Real Estate

Demand For New Homes Climbs After Historic Drop

Homebuilder sentiment is up in most of the country

Homebuilder sentiment may be coming out of its worst slump ever, as new data showed confidence improving this month, with one caveat: the Northeast is the only area where confidence remains low.

A new forecast by the National Association of Home Builders (NAHB) shows sentiment rising by 7 points to 37, according to data on Monday (May 18).

According to NAHB chief economist Robert Dietz, demand has been sustained thus far by low interest rates. And as the economy recovers from the pandemic, he expects the demand to rise even more.

“As many states and localities across the nation lift stay-at-home orders and more furloughed workers return to their jobs, we expect this demand will strengthen,” he said, according to Bloomberg.

The sentiment fell in April by 42 points, which was the highest drop on-record since 1985. A Bloomberg survey of economists said the median would likely be 35 in May.

A score above 50 means more builders view conditions positively.

Confidence has been inching towards improvement in the U.S. as all three cornerstones of the builder sentiment index (current sales, expectations and potential buyer traffic) were up in May thus far, in all areas but the aforementioned Northeast.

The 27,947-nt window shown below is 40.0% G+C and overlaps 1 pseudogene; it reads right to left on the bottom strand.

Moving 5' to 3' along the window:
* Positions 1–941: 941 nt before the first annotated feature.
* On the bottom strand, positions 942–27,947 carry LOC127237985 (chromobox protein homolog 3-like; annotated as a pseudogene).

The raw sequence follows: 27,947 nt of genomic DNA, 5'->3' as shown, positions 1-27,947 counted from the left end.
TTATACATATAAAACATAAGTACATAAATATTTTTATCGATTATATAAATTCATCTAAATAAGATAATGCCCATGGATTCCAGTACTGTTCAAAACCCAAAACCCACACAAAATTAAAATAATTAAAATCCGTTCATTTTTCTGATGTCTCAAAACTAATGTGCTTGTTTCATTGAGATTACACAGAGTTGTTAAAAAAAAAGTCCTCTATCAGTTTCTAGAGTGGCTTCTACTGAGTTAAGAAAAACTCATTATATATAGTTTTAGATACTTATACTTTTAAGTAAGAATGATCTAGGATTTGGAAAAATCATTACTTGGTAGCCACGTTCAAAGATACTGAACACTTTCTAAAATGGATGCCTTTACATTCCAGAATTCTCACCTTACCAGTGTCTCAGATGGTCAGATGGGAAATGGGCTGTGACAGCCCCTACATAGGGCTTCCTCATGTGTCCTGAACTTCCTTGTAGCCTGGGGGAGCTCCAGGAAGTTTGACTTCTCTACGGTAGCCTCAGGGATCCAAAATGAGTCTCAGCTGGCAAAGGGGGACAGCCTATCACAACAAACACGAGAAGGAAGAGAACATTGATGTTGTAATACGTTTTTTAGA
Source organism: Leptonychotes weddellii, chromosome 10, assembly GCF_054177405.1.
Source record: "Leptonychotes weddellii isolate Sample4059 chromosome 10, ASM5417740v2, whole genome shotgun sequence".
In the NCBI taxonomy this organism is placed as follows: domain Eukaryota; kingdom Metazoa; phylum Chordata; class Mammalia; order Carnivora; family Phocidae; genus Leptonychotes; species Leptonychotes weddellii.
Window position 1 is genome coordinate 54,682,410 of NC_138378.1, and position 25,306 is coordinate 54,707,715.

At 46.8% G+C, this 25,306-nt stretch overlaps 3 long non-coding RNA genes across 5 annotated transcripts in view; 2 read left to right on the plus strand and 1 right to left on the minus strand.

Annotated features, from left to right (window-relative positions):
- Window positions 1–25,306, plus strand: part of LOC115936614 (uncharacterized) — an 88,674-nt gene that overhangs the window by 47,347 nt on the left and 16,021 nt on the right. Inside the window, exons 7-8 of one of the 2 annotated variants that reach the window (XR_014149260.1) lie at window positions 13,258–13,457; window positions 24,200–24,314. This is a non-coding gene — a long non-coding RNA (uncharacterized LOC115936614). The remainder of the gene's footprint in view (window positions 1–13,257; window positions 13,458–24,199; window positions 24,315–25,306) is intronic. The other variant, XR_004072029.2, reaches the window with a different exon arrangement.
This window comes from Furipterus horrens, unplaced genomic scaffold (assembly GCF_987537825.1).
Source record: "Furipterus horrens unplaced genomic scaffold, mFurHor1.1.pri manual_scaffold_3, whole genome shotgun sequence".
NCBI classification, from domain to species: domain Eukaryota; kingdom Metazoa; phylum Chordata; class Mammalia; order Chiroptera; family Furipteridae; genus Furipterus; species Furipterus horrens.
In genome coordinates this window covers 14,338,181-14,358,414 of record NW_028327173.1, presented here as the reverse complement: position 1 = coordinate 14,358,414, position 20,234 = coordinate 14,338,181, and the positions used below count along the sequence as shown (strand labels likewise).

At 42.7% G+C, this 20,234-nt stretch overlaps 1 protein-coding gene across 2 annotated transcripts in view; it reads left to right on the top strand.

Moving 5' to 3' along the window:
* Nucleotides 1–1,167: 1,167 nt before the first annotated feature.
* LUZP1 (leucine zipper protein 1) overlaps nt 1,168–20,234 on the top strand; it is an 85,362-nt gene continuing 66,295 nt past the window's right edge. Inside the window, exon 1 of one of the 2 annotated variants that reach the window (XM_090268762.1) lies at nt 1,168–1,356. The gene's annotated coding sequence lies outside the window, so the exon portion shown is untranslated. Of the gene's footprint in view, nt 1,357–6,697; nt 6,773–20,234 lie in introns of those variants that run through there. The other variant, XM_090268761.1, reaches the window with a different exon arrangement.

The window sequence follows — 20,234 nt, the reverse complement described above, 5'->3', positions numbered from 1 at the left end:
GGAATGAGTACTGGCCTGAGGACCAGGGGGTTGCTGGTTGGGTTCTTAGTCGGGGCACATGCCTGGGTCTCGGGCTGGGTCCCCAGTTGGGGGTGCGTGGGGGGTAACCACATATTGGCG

And those looking to buy homes have reason to be excited — in April, the average 30-year fixed mortgage rate hit its lowest point since 1971, according to Freddie Mac records.

But the previous drops in confidence come from problems that could take longer to assuage, namely the unprecedented number of layoffs and furloughs as companies shut down for the coronavirus and people were relegated to unemployment.

And another shift in American opinions about where to live could be coming, as a recent Harris poll found that 39 percent of city-dwellers might consider moving out to somewhere with more space because of the coronavirus.

The virus, which is highly contagious, could be less of an issue for them in the spaced-out suburbs where they could avoid other people more easily.

The shift could be good for their health, but it could also be another blow to struggling restaurants and small businesses that set up shop in the city and depended on clusters of foot traffic often.

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